more than rising to the occasion—they were shining. Of course, the audience was mostly family members, guardians, and relatives. A lot of them slid their phones up to record when their kids took the stage.
As the evening’s last notes faded and the auditorium began to empty, parents approached her, each of them beaming. Their words washed over her, filling her with a warm sense of accomplishment. She greeted every compliment with a humble smile, her heart still racing from the night’s success.
Amid the departing crowd, Mrs. Montez, the mother of one of the kindergarten angels, made her way toward her. Her face was alight as she began in Spanish, her words tumbling out in a fluid, lyrical stream.
Caught off guard, Grace managed a smile. “Solo hablo un poco de español,” she inserted, her accent betraying her lack of fluency. The woman’s eyebrows shot up, a reaction she had seen before. She could almost read the thoughts behind that astonished look—her being Latina often led people to assume she could speak Spanish. After the last of the parents had left and the children were safely in their care, she began to pack her things up.
“Are you ready to go?” Jenny, one of the school secretaries, hollered from the back. “It’s dark out. Ned wants to know if you need help carrying things.”
“No, I’m good. But tell your husband thank you from me.
We’re coming back to clean up this mess tomorrow anyway.”
School closed for the Christmas break until the first week of the new year. But Grace and those who helped with the program had to clean up.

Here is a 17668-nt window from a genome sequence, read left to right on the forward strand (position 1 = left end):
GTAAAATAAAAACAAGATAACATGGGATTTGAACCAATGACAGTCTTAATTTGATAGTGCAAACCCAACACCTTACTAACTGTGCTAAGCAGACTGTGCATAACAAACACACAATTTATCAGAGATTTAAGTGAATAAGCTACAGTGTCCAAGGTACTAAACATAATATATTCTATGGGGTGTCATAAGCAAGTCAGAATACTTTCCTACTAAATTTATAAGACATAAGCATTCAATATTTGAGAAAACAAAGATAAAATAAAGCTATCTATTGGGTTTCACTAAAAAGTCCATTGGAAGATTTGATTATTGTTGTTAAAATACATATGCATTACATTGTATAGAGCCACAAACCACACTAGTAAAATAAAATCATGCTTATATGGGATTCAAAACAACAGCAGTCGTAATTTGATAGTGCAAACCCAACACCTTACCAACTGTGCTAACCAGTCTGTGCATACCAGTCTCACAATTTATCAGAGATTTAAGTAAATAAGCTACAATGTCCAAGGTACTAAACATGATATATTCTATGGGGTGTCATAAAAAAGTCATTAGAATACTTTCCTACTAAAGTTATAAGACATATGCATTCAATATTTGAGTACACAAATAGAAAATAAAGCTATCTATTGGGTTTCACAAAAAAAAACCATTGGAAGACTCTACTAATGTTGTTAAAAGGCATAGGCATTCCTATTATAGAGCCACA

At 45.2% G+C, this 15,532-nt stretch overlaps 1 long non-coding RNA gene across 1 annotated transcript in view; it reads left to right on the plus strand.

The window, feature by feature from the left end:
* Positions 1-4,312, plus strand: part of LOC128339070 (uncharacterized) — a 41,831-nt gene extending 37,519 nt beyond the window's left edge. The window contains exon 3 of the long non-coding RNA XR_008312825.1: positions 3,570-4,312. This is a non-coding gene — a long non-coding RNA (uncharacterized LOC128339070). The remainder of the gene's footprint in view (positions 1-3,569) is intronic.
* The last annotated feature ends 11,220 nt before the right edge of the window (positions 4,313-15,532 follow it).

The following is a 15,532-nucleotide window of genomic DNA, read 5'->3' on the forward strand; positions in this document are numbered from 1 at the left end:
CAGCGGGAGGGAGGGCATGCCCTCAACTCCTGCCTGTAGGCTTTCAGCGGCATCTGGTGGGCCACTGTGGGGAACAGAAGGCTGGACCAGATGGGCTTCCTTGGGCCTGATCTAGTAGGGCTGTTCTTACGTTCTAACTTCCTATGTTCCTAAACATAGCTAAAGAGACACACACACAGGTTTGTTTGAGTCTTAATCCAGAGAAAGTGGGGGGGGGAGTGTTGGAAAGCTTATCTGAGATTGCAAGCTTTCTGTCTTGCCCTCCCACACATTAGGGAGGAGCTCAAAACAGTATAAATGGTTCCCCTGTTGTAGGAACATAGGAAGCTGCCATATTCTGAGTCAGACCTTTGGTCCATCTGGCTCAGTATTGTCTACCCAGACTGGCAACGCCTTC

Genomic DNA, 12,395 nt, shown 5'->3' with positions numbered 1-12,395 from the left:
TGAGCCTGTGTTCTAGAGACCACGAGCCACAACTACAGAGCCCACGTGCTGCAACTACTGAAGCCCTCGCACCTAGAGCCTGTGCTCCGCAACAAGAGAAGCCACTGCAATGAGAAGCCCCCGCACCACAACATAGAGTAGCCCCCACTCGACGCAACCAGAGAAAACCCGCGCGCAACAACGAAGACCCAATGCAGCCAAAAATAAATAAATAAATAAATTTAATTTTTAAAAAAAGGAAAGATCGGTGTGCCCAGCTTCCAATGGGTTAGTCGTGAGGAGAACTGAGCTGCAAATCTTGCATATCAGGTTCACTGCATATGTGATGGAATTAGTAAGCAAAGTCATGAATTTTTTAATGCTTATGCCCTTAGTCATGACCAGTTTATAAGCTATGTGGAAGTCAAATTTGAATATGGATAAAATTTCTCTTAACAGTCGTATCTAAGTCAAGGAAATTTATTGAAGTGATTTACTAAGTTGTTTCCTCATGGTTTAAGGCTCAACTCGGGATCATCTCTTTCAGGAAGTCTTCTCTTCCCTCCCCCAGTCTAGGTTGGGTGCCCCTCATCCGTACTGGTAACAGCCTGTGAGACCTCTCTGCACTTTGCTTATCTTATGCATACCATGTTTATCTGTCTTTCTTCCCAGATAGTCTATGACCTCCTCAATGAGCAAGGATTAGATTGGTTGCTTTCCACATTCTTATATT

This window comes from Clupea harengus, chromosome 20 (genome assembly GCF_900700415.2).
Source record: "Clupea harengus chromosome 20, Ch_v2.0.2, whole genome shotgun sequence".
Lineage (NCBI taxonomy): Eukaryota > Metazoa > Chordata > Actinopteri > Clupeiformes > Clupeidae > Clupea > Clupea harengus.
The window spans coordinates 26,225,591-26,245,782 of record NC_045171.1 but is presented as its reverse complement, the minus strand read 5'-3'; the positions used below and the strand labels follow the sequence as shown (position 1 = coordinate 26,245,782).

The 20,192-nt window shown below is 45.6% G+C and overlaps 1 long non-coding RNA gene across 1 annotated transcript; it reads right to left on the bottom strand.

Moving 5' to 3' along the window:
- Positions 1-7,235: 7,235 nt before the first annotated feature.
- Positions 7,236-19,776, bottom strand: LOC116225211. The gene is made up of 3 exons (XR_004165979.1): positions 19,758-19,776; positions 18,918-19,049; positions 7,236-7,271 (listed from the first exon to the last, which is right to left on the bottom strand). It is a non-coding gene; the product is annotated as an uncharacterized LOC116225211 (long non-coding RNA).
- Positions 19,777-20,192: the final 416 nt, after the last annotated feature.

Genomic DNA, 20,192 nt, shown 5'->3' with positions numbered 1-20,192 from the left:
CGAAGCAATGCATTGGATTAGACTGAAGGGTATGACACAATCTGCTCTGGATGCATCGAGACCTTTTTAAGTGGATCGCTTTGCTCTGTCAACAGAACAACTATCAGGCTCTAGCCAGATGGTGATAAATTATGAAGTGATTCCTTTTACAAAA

“Okay, I’ll see you tomorrow.”
With the school quiet now, she stood alone in the empty
auditorium. As she locked the piano and gathered her music sheets, a shadow caught the corner of her eye. She turned toward the door. Did Jenny come back?
“Jenny, is that you? Ned?”
Silence.
She was imagining it. That was it. She gathered her things and headed out to the parking lot. After dumping her stuff in the back seat, she got in front and started the car. The drive home was less than ten minutes, but a pair of headlights had stayed behind her since she left the parking lot. She turned into her apartment complex. The headlights stuck with her. Heart pounding, she remembered reading a post on social media about
situations like this. Instead of parking, she turned back around, headed to the closest police station, entered the lot, and honked.
An officer came out. “Ma’am, is there a problem?”
“Yeah, a car is following me.” She twisted in her seat to point it out, but it was, of course, gone.
He looked to where she pointed. “Stay here, ma’am.”
He walked to the curb, checked up and down the street, and came back. “Sorry, ma’am. I don’t see any car out there stopping or acting suspicious.”
The officer offered to escort her back to her apartment building. She accepted the offer. She knew the car was there. Or perhaps it was simply traveling in the same direction? But why follow her to her apartment complex? Then again, why would anyone follow her?